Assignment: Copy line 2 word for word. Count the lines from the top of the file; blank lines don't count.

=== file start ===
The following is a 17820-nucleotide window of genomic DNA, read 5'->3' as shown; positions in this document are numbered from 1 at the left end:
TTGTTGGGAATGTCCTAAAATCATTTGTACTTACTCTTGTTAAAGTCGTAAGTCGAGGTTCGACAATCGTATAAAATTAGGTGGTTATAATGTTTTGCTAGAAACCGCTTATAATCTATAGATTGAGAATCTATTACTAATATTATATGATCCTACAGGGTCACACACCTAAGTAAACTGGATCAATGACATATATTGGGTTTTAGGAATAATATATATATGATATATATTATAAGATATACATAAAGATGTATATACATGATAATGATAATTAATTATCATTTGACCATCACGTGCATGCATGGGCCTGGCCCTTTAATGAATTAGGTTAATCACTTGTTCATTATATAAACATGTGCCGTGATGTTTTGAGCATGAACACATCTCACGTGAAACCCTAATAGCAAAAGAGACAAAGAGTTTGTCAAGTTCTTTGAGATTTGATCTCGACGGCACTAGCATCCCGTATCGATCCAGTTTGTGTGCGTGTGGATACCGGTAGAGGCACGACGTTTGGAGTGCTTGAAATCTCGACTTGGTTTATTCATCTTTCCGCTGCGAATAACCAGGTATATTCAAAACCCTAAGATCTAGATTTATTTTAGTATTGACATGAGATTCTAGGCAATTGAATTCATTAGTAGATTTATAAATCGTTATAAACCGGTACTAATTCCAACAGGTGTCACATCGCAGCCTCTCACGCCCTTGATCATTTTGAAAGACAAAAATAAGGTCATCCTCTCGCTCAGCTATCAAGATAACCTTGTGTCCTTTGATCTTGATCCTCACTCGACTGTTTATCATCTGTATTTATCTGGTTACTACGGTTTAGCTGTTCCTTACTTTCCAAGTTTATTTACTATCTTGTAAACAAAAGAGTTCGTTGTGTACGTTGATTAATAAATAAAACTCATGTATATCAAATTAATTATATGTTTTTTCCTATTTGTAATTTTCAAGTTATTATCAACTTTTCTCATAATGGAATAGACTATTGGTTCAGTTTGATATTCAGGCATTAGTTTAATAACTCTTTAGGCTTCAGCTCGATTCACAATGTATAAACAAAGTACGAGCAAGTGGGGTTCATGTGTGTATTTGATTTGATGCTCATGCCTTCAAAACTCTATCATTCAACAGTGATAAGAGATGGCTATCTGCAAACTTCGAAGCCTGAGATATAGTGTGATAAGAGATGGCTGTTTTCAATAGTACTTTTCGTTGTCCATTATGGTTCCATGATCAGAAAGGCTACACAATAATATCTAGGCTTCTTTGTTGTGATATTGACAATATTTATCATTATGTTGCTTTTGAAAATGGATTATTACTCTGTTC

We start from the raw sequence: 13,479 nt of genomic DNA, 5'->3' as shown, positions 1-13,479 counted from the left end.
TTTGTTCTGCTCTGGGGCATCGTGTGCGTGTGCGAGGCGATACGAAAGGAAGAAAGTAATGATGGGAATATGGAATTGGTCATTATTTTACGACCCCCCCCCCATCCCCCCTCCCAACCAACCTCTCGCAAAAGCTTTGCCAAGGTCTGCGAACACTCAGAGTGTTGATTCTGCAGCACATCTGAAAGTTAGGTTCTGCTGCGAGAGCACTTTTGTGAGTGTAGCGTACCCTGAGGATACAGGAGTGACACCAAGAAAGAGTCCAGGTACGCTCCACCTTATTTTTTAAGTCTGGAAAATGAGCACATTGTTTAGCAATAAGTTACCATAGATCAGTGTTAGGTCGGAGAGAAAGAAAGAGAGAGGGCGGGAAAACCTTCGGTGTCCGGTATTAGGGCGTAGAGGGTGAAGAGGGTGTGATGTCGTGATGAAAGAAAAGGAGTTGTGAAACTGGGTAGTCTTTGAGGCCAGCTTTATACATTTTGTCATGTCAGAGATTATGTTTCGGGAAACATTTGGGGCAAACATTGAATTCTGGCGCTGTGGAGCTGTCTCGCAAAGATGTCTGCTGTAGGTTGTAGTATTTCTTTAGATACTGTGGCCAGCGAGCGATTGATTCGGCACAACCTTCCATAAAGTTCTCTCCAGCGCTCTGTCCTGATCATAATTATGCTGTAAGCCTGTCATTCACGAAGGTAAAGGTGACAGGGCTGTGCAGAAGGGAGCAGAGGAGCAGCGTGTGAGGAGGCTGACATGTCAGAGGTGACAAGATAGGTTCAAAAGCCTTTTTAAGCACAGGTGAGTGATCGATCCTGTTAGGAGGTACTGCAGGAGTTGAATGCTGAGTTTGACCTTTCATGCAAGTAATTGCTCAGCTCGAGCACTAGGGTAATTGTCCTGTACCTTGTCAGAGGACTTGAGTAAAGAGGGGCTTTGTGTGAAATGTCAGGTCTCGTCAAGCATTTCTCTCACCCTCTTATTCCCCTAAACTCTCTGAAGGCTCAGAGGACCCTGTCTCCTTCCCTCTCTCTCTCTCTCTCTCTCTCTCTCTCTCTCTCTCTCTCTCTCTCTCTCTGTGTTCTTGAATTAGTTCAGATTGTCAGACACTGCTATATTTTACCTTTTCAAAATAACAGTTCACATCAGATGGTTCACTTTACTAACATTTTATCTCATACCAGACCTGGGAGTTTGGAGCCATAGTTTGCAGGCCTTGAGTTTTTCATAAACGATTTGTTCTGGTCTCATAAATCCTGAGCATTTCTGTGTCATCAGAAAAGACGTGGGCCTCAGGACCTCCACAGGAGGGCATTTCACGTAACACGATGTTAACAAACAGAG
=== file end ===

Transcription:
TTGTTGGGAATGTCCTAAAATCATTTGTACTTACTCTTGTTAAAGTCGTAAGTCGAGGTTCGACAATCGTATAAAATTAGGTGGTTATAATGTTTTGCTAGAAACCGCTTATAATCTATAGATTGAGAATCTATTACTAATATTATATGATCCTACAGGGTCACACACCTAAGTAAACTGGATCAATGACATATATTGGGTTTTAGGAATAATATATATATGATATATATTATAAGATATACATAAAGATGTATATACATGATAATGATAATTAATTATCATTTGACCATCACGTGCATGCATGGGCCTGGCCCTTTAATGAATTAGGTTAATCACTTGTTCATTATATAAACATGTGCCGTGATGTTTTGAGCATGAACACATCTCACGTGAAACCCTAATAGCAAAAGAGACAAAGAGTTTGTCAAGTTCTTTGAGATTTGATCTCGACGGCACTAGCATCCCGTATCGATCCAGTTTGTGTGCGTGTGGATACCGGTAGAGGCACGACGTTTGGAGTGCTTGAAATCTCGACTTGGTTTATTCATCTTTCCGCTGCGAATAACCAGGTATATTCAAAACCCTAAGATCTAGATTTATTTTAGTATTGACATGAGATTCTAGGCAATTGAATTCATTAGTAGATTTATAAATCGTTATAAACCGGTACTAATTCCAACAGGTGTCACATCGCAGCCTCTCACGCCCTTGATCATTTTGAAAGACAAAAATAAGGTCATCCTCTCGCTCAGCTATCAAGATAACCTTGTGTCCTTTGATCTTGATCCTCACTCGACTGTTTATCATCTGTATTTATCTGGTTACTACGGTTTAGCTGTTCCTTACTTTCCAAGTTTATTTACTATCTTGTAAACAAAAGAGTTCGTTGTGTACGTTGATTAATAAATAAAACTCATGTATATCAAATTAATTATATGTTTTTTCCTATTTGTAATTTTCAAGTTATTATCAACTTTTCTCATAATGGAATAGACTATTGGTTCAGTTTGATATTCAGGCATTAGTTTAATAACTCTTTAGGCTTCAGCTCGATTCACAATGTATAAACAAAGTACGAGCAAGTGGGGTTCATGTGTGTATTTGATTTGATGCTCATGCCTTCAAAACTCTATCATTCAACAGTGATAAGAGATGGCTATCTGCAAACTTCGAAGCCTGAGATATAGTGTGATAAGAGATGGCTGTTTTCAATAGTACTTTTCGTTGTCCATTATGGTTCCATGATCAGAAAGGCTACACAATAATATCTAGGCTTCTTTGTTGTGATATTGACAATATTTATCATTATGTTGCTTTTGAAAATGGATTATTACTCTGTTC